It’s a difficult time for job seekers at the moment, with many businesses making cuts rather than hiring, and the job market flooded as a result of mass redundancies.
With those looking for employment facing a lot of competition, some are finding novel ways to make themselves more visible to employers. From edible CVs to T-shirt resumes and chocolate cover letters, people are getting creative with their applications. One job seeker even plastered his image and giant CV on the back of a huge lorry, after he was made redundant in July from his job as a technical project manager at a theme park.
Government figures suggest we’re facing the worst labour market in decades, so it’s easy to see why people are finding new ways to catch employers’ attention. “Looking for a job amid Covid-19 is uniquely difficult, due to layoffs companies have been forced to make and disruptions to traditional hiring processes that have forced most, if not all, hiring to occur virtually,” says Modern Hire's CEO Karin Borchert.
“And with thousands of unemployed people in the UK and new restrictions and lockdowns being enforced, more could lose their jobs in the near future, shifting the labor market from one of candidate scarcity to one of candidate abundance.”
As workers continue applying for the limited number of open positions, many have become frustrated with the lack of response they have received from hiring managers and recruiters. “As a result, to stand out from the crowd, some candidates have turned to creative, unique and outside-of-the-box ways of getting employers’ attention,” Borchert adds.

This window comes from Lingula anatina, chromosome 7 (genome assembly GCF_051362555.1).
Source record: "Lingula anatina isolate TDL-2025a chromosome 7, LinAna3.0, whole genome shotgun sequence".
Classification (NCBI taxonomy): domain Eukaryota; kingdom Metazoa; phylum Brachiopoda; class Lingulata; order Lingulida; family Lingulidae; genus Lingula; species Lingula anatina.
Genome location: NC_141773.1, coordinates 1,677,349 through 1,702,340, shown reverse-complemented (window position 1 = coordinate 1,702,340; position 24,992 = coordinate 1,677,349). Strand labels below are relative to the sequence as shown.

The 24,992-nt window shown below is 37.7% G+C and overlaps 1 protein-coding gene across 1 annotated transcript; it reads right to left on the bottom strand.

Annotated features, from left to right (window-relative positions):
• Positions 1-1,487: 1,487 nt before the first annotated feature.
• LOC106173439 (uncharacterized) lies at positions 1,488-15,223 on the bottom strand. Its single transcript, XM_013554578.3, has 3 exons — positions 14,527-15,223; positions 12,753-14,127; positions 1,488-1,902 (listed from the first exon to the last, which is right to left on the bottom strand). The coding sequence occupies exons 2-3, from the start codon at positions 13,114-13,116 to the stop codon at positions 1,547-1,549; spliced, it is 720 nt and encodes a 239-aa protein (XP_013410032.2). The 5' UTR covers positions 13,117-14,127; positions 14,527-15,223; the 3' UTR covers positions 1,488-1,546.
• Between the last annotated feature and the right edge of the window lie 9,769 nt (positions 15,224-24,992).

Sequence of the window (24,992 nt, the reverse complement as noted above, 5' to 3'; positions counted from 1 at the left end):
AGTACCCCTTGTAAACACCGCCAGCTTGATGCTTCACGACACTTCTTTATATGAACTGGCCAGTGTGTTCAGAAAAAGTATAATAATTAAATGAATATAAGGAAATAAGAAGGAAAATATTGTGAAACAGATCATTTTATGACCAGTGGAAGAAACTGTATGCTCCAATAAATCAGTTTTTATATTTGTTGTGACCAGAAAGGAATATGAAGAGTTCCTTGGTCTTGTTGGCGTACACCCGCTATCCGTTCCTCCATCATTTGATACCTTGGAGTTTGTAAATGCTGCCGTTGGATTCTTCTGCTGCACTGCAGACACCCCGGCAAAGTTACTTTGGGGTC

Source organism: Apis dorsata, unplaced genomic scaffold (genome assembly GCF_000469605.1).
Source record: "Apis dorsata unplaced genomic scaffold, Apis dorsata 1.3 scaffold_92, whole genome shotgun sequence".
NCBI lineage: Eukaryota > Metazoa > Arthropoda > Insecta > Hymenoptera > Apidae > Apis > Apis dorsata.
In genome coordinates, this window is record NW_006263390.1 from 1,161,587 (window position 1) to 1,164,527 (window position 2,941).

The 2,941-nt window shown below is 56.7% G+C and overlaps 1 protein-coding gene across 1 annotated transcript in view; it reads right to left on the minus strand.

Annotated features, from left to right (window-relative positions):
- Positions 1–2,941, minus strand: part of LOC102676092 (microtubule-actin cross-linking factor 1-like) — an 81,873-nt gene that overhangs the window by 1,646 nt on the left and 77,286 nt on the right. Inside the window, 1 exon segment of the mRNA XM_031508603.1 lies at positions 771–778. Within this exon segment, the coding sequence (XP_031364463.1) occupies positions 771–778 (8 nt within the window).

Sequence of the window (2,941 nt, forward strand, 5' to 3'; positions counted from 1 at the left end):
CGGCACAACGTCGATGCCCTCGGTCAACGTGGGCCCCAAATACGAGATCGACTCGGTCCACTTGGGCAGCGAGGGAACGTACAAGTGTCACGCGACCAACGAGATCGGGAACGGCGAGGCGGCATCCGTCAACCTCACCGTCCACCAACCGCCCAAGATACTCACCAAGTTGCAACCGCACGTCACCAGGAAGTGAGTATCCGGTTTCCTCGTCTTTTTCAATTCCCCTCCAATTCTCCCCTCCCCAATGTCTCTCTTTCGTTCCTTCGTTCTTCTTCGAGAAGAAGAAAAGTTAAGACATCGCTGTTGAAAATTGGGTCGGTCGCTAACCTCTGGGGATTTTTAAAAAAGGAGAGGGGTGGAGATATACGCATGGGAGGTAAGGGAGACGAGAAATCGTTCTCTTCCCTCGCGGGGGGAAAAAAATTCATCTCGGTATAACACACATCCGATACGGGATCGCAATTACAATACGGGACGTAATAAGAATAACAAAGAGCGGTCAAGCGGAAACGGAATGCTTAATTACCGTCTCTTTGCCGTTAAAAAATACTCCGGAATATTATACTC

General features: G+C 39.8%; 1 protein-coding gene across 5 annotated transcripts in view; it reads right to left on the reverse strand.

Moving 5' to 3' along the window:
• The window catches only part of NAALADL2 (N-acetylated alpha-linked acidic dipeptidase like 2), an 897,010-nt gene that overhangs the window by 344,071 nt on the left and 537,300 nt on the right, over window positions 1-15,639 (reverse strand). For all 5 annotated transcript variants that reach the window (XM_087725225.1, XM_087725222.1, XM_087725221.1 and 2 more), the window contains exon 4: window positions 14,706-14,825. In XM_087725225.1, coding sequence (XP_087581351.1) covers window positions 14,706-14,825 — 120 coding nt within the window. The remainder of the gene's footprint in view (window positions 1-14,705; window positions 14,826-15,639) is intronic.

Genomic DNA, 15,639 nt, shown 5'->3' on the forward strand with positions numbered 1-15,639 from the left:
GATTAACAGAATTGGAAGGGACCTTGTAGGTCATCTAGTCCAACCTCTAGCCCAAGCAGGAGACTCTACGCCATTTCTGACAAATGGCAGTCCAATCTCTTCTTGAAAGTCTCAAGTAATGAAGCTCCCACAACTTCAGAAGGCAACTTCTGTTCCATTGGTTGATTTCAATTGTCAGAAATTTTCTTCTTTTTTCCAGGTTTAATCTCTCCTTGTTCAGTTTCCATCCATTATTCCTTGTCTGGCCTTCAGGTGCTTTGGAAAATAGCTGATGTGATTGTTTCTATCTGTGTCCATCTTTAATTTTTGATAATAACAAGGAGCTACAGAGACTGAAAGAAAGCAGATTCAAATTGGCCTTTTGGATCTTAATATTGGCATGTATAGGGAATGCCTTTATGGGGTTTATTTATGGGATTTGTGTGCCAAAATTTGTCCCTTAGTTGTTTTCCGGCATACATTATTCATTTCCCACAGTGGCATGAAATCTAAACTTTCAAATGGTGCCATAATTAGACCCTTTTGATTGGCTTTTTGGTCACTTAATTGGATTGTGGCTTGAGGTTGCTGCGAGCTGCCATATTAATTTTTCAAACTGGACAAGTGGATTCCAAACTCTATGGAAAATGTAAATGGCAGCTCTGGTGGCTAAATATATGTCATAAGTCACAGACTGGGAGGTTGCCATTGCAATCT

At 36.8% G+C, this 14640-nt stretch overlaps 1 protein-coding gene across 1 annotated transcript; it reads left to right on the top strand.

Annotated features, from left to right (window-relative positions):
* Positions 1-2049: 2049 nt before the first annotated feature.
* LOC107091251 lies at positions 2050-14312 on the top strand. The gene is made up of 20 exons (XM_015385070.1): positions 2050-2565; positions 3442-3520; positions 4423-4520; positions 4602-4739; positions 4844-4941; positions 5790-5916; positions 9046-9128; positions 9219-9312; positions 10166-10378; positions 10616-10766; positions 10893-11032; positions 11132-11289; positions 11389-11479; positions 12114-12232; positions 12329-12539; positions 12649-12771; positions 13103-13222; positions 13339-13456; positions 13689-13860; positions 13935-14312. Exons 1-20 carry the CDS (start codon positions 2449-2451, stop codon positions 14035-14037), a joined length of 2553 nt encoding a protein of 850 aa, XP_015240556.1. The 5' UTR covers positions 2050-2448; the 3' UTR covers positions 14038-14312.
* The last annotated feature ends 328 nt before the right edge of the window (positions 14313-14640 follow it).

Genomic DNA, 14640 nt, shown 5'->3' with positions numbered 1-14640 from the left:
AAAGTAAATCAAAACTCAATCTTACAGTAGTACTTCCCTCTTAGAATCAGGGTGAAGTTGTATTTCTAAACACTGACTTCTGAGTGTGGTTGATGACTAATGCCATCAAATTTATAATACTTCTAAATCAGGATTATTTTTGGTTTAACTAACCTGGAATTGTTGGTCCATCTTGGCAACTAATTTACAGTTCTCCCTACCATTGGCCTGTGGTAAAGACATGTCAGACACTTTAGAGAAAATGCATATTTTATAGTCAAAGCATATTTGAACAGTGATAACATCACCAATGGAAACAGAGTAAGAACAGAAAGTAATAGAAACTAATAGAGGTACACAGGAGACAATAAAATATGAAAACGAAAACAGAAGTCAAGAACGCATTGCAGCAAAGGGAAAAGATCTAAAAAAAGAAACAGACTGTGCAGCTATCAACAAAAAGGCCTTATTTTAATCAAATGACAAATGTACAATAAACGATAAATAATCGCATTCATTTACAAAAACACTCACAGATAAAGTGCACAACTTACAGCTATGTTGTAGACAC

For a lucky few, this innovative approach may work. It can be a good thing that candidates are getting creative to gain hiring managers’ interest. A unique CV allows candidates to showcase their personality within the application process, Borchert explains, enabling them to stand out from the crowd and better determine mutual fit-for-hire along the way.
However, how the application is received completely depends on the employer. Some may welcome a more creative approach, but others may find it inappropriate or off putting. It can also feel demoralising to have to resort to gimmicky CVs and applications when you have years of experience, qualifications and skills, particularly if you have no luck after putting in the extra effort.
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Revealing candidates’ personalities can also introduce increased bias into the hiring process, Borchert says. “To remove that bias –– but still ensure hiring managers are evaluating and acknowledging each candidate –– organisations must apply proven, ethical AI transparently to information knowingly shared by candidates,” she says.
“By leveraging AI transparently, hiring teams can focus on what matters most: the characteristics of a candidate that are relevant to job success. By using only job-relevant data as the foundation, companies can more successfully remove bias, while ensuring that each candidate is evaluated fairly without requiring candidates to jump through hoops to be noticed by hiring teams.”
So what can you do to boost your chances of landing a job interview when there are so many applicants at the moment?
“The best thing a candidate can do to stand out to employers and boost the chance of landing a job interview is to prepare well for the hiring and interviewing processes,” says Borchert.
Make sure your resume is up-to-date and tailor it to the role you’re applying for, making sure the information is relevant. It’s important to do the same if you need to send a cover letter too.
“Research the company and position to ensure that any information you provide –– from your CV to responses to a pre-hire assessment –– is relevant to the role,” Borchert adds. “Look up the company to see if you have any connections in your network that work at the organisation that you could leverage.”